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AAP recommendations for diagnosing and managing a first urinary tract infection in children aged 2 to 24 months were updated in 2011.
In 1999, the American Academy of Pediatrics (AAP) released the practice parameter "The Diagnosis, Treatment, and Evaluation of the Initial Urinary Tract Infection in Febrile Infants and Young Children."1 The topic was selected years before by the AAP chapter chairs as a topic about which pediatricians desired guidance. Although the AAP routinely reviews and revises as necessary its clinical practice guidelines, the revision of this particular guideline proved to be anything but routine.
As the process got under way, evidence began to emerge that challenged previous recommendations and even the basic thinking that had been in place for decades about the management of urinary tract infections (UTIs) in infants. The subcommittee charged with updating the guideline published the revision in 2011, recommending changes in diagnostic criteria, treatment, imaging strategy, and follow-up.2 A companion technical report provided additional detail about the evidence base for the recommendations.3
The revision addresses the diagnosis and management of a first UTI in infants aged 2 to 24 months who have unexplained fever; infants with neurologic or anatomic abnormalities known to be associated with UTIs and/or renal damage are excluded. Questions have arisen during various presentations of the guideline, which are offered here in the order in which they might come up for clinicians caring for a febrile infant and the same order they are addressed in the guideline. (Unless otherwise noted, all information is supported through references found in the published guideline and technical report.)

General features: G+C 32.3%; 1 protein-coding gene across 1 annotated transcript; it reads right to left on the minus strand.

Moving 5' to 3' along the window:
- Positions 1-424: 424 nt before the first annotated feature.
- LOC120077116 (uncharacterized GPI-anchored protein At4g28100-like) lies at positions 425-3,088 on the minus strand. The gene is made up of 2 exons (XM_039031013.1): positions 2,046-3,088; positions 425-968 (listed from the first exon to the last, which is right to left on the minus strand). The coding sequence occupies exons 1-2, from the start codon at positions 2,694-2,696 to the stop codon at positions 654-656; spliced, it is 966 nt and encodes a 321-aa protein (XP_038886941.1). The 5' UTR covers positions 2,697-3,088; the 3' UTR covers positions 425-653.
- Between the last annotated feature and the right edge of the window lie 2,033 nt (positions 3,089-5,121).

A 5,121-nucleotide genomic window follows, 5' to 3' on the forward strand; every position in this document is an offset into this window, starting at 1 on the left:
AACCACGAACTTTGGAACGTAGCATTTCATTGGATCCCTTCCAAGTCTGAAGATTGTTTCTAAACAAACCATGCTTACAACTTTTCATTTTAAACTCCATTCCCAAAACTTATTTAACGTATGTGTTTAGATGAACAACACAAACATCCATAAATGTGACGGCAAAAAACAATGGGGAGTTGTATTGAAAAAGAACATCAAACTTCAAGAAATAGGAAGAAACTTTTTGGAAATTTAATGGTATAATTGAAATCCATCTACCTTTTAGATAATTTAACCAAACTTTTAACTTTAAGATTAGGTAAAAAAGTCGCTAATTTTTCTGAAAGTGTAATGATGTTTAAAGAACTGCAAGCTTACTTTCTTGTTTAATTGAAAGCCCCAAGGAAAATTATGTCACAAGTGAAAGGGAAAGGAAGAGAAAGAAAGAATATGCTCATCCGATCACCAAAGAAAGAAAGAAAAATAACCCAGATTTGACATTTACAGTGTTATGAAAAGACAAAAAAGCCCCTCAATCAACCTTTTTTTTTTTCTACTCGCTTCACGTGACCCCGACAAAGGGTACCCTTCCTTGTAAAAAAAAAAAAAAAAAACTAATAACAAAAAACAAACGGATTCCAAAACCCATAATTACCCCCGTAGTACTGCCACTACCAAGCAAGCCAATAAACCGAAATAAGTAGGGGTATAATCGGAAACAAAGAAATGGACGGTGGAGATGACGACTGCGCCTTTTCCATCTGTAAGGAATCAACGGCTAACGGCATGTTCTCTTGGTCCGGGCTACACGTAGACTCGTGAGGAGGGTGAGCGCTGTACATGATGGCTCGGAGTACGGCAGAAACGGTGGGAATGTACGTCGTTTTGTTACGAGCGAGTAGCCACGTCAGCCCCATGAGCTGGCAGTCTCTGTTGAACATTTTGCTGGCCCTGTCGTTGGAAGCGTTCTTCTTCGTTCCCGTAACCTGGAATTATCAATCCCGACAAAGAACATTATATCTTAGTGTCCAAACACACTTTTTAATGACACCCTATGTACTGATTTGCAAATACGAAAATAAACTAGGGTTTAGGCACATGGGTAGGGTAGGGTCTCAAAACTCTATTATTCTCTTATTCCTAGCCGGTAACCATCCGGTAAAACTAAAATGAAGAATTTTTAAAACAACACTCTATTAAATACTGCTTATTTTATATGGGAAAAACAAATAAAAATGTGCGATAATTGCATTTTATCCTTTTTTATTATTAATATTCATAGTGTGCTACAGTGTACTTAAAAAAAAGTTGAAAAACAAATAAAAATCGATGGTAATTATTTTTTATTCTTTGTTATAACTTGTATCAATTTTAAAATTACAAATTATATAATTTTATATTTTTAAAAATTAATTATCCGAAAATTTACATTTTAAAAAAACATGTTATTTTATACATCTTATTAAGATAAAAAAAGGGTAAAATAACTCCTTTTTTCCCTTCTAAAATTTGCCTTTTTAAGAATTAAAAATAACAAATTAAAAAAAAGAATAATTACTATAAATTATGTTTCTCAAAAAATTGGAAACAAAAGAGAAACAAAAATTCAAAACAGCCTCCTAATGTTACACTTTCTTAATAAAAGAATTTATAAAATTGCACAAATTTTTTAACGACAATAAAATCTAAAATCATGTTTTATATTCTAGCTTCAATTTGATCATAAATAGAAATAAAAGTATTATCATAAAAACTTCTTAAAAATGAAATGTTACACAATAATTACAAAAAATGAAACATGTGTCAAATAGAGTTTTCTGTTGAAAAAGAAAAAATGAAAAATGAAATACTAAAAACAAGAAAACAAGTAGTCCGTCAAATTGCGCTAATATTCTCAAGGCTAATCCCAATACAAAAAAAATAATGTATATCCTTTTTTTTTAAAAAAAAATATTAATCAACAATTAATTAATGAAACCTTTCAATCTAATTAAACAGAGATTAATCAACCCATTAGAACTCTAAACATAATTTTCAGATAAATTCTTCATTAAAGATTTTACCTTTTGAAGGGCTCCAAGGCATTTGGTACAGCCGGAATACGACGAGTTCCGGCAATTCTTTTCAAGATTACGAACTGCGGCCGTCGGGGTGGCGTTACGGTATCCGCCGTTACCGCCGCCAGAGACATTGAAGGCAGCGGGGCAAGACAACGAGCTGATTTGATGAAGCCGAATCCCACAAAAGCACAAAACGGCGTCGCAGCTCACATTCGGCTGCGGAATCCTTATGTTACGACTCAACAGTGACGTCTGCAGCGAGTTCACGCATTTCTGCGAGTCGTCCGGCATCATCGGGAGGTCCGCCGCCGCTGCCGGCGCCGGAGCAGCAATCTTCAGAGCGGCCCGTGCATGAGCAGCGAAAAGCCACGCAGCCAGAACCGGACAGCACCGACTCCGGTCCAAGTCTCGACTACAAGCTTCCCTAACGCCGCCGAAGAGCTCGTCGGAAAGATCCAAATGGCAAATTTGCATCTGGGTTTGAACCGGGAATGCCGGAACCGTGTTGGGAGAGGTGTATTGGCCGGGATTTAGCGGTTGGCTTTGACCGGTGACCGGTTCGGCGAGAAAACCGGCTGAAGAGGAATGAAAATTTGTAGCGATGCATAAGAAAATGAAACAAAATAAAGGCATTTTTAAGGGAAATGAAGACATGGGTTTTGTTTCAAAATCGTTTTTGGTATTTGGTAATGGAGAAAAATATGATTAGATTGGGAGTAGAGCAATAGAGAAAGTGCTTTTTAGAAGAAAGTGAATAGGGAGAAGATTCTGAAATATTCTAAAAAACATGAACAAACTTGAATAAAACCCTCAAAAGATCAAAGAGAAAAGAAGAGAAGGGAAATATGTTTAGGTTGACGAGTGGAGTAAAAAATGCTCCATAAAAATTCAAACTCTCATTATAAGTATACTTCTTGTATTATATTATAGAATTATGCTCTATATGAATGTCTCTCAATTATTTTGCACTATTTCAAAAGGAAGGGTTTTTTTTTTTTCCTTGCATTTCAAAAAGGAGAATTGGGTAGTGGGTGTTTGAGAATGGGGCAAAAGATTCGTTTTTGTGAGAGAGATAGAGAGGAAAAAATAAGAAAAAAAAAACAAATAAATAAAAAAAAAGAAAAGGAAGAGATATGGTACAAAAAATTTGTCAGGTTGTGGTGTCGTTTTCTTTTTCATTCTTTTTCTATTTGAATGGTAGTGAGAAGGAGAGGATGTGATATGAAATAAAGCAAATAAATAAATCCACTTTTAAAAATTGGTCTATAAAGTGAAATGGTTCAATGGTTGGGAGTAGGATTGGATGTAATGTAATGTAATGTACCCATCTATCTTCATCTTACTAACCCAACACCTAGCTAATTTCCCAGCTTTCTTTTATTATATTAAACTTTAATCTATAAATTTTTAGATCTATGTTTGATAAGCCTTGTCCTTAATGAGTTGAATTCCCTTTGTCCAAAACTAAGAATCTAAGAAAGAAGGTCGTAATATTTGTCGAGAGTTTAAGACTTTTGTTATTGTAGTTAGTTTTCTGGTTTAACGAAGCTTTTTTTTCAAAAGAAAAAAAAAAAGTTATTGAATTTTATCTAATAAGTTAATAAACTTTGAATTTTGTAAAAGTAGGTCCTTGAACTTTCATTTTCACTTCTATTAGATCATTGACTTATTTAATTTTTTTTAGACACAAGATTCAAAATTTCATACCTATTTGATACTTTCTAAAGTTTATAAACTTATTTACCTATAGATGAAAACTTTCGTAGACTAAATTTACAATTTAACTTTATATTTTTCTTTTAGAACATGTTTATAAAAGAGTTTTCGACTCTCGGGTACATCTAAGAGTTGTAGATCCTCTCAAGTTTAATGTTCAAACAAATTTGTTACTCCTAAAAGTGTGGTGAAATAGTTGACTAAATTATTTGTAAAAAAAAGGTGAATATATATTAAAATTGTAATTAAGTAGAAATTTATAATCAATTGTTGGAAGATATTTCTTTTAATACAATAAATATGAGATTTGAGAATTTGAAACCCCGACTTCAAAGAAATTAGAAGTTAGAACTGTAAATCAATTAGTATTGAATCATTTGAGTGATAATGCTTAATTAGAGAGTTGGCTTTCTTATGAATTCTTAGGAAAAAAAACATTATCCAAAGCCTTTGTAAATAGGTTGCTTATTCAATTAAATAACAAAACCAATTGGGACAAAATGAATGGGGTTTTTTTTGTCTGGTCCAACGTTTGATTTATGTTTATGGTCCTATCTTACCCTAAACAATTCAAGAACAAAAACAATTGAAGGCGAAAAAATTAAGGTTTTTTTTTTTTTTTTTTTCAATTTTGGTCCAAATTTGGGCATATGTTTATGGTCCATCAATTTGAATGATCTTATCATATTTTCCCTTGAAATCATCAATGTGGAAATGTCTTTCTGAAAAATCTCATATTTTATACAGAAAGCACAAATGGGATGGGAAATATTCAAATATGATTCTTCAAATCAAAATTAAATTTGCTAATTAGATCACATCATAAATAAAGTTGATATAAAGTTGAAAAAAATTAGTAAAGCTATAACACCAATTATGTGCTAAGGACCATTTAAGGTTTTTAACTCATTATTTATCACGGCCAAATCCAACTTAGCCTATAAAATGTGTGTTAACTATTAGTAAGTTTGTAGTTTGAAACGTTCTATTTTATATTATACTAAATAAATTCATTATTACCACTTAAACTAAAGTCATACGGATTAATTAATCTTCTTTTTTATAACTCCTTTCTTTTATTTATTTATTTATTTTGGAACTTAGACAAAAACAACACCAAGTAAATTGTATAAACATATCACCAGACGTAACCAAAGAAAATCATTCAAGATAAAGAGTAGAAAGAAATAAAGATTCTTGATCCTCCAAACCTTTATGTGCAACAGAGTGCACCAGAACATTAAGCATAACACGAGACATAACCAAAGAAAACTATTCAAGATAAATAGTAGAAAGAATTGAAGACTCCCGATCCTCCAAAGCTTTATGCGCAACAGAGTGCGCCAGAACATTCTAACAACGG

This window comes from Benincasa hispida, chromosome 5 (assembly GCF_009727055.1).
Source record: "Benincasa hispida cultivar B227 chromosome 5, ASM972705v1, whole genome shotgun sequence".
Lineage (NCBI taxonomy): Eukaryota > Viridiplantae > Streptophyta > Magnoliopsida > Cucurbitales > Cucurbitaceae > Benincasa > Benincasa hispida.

A. This is a common-and important-question, not only in pediatricians' offices but also in emergency departments, acute care clinics, and the offices of family physicians. When an antibiotic is going to be administered to an infant whose fever is unexplained, it is strongly recommended that a urine specimen be obtained before the antibiotic is administered. The antibiotics commonly prescribed in this situation obscure the presence of a UTI after the first day and make it difficult for the clinician to establish a diagnosis and determine the duration of treatment. Although VCUG is not recommended routinely after the first UTI, a renal-bladder ultrasonogram (RBUS) is recommended, and a VCUG would be considered if the RBUS demonstrates dilatation; moreover, a VCUG would be considered after a second febrile UTI, so it is important to identify the first.
The frequency with which urine collected in a bag is contaminated makes this method of collection inappropriate in situations in which an antibiotic is about to be administered. Not only are the results of the culture likely to be falsely positive, the time required for the infant to void delays the administration of the antibiotic.
Q. If my clinical judgment is that an antibiotic is not warranted right away, can I just watch and wait-or do I need to obtain a urine specimen from every febrile infant without an obvious source, even if the child appears well, has a low-grade fever, and has only been ill for a short time?